July 30, 2003
Why?It's not at all clear to me why I'm doing this or who, if anyone, I ever expect to read it (I have no intention of telling anyone it's here until it's in some kind of shape that I'm at least not totally ashamed of, so I'm not especially worried about the latter point for now).
Frankly, I've always been pretty doubtful about the whole blog concept. I mean, isn't there enough pointless maundering on the internet without adding the self-involved introspection of a whole generation of nerds (and I speak here as an out and proud nerd myself) twittering on about the trivial and transient preoccupations of their day to day lives? And in fact there do seem to be quite a few blogs that fulfill my worst expectations entirely.
But then my friend Dan started his blog, which is good for me because it provides a nice way to keep in touch with what's going on in his life now that we see each other so rarely; and that in turn led me to various others which are in some way interesting or entertaining or whatever, and I quickly discovered that blogs can serve a worthwhile purpose other than (or in addition to) being the tedious vanity-publishing exercises I always took them for (and if you think that assumption makes me look like an arrogant, opinionated snob then you ain't seen nothing yet). In particular, Bart's irresistibly touching and adorable journal, and the support network he seems to have built up as a result of it, prove once and for all that blogging can be A Good Thing. Despite being ridiculously young and innocent (and having a curious blind spot for the word "past"), that boy is some kind of hero.
Needless to say, WalkyTalky isn't going to be anything like that.
This is not, by any means, some tentative tippy-toe out onto the great information superhighway. In Forbidden Planet at the moment they're selling a badge that says "I was gay before it was trendy" -- quite a development in itself for queer merchandise to be so unremarkable in geeky comic shops -- and it's a statement I identify with, of course. But I'd also want a matching one: "I was on the internet before it was trendy."
I started out on the internet in the autumn of 1991, as a student at QMW. Hardly a pioneer, but well before the deluge. The earliest traces of myself that I can readily find are Usenet postings from early 1992. The web had been invented by then, but it was very small and only of academic interest. The idea that within a few years there would be URLs on beer bottles and everyone's mother would be online was inconceivable at the time. Like many veterans of those pre-Mosaic days, I viewed the graphical web with suspicion for a long time. Even now, part of me believes that a lot of the multimedia flummery we are presented with today is not only rubbish, but somehow decadent and corrupt. To paraphrase Thoreau: mistrust any enterprise that requires non-ASCII data.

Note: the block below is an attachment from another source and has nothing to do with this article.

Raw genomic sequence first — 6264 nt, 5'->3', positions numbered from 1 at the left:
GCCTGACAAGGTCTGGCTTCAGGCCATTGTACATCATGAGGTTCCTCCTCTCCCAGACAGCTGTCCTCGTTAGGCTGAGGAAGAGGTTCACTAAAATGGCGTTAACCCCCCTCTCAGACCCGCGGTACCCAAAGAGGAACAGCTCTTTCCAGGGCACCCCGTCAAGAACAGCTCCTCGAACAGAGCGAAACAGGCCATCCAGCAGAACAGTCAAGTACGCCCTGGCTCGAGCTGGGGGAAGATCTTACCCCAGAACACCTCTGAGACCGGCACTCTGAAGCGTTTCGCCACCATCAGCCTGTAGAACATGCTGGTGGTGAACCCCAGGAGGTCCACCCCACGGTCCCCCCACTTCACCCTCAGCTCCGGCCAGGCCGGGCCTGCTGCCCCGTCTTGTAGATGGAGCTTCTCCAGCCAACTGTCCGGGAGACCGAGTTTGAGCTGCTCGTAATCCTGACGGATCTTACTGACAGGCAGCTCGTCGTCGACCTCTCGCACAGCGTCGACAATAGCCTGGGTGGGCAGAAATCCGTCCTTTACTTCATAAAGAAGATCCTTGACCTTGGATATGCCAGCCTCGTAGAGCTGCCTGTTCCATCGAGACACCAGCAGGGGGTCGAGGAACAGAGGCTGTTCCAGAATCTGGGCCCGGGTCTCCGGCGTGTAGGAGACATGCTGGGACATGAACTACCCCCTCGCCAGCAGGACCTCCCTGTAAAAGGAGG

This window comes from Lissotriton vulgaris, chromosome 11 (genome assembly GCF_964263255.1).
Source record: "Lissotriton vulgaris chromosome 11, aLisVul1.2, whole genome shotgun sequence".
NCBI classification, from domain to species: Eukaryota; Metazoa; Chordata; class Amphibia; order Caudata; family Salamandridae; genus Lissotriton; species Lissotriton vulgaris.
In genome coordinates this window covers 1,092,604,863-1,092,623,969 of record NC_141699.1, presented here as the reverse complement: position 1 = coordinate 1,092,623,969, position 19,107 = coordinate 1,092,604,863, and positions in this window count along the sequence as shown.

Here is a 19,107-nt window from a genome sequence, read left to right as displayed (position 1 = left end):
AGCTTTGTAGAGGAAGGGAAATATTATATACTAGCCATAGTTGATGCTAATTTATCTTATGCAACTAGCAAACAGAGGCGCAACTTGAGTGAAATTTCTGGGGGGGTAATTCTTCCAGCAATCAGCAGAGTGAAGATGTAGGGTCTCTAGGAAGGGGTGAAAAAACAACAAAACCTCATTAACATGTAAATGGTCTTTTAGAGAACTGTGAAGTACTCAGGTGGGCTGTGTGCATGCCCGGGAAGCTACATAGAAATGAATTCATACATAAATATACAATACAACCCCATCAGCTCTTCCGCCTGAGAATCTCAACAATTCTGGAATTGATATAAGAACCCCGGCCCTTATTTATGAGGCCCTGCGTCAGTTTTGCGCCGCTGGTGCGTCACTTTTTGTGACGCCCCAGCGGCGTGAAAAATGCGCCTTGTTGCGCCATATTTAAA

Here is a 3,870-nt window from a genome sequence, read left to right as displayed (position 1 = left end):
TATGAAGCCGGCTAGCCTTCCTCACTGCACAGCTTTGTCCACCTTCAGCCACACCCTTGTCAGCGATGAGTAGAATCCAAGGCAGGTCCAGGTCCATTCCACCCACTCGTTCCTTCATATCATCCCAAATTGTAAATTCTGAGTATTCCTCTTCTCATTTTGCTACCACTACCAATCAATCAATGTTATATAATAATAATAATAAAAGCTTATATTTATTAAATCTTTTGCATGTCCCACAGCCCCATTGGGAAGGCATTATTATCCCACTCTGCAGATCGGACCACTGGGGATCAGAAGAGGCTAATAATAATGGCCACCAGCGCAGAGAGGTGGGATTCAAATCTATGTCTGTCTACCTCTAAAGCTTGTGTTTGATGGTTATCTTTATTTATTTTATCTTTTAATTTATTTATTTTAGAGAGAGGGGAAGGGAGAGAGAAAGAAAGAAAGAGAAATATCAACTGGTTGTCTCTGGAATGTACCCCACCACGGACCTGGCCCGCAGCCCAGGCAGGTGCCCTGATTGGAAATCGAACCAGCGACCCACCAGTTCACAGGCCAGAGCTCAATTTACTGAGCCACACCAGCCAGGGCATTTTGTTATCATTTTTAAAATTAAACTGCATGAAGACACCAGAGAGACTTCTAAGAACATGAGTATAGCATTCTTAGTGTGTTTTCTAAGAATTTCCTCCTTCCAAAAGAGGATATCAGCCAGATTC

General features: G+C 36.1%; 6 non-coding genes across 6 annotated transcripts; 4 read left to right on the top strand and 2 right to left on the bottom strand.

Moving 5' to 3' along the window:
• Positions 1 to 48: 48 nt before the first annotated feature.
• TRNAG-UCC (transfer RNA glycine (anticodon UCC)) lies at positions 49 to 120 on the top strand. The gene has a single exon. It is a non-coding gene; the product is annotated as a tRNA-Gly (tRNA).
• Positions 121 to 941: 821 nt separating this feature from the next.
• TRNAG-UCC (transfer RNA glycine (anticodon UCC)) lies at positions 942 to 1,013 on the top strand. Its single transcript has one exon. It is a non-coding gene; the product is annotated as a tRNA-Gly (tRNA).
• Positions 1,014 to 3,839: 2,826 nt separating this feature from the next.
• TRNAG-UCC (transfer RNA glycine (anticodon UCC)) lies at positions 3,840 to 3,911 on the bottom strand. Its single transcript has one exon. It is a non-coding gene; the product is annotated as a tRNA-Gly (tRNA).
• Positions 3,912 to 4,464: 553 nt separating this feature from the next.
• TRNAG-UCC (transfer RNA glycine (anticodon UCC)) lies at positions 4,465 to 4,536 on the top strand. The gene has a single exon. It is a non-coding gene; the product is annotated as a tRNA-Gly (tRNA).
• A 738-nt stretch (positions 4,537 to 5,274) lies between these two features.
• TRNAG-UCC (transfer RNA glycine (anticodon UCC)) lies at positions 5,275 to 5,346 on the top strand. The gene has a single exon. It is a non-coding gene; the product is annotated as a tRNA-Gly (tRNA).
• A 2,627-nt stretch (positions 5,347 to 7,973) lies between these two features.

But I've had various bits of webspace that came with other services for many years, and put assorted different things up on them; and I've administered servers for several companies, and developed web-based applications, and all that jazz. And lately, it's become clear that I do need somewhere to put stuff that I want to share with others, and also somewhere to play around with various development ideas that I don't want to sneak onto my work servers and for which just running off my laptop won't suffice. The public webspaces that are officially mine (I may link some of them here eventually) are fine for putting up static content but have little or no support for scripts like this, much less for doing the JSP/servlet stuff that I'm interested in playing with. And proper web hosting with support for such things is now so cheap and available that it seems silly not to have it. Hence last week's impulse buy of walkytalky.net.
Which brings us back to this weblog, and guess what, it is a tentative tippy-toe after all. I've been a participant in all kinds of online communities, from CIX to Slashdot, Orange to Gaydar, but a new one (if that's what blogging is) is always a bit daunting. I guess in the first place I'm interested in seeing how the whole process works from this end -- and indeed Movable Type does seem to make it straightforward (my initial impulse to develop something from scratch looks pretty silly now that I've used the off-the-shelf). Beyond that, maybe opening up a more consistent channel of communication that I can use for things like putting up photos and stuff for parents, friends, whoever. Of course, that depends on telling them it's here. Maybe I'll just keep it to myself.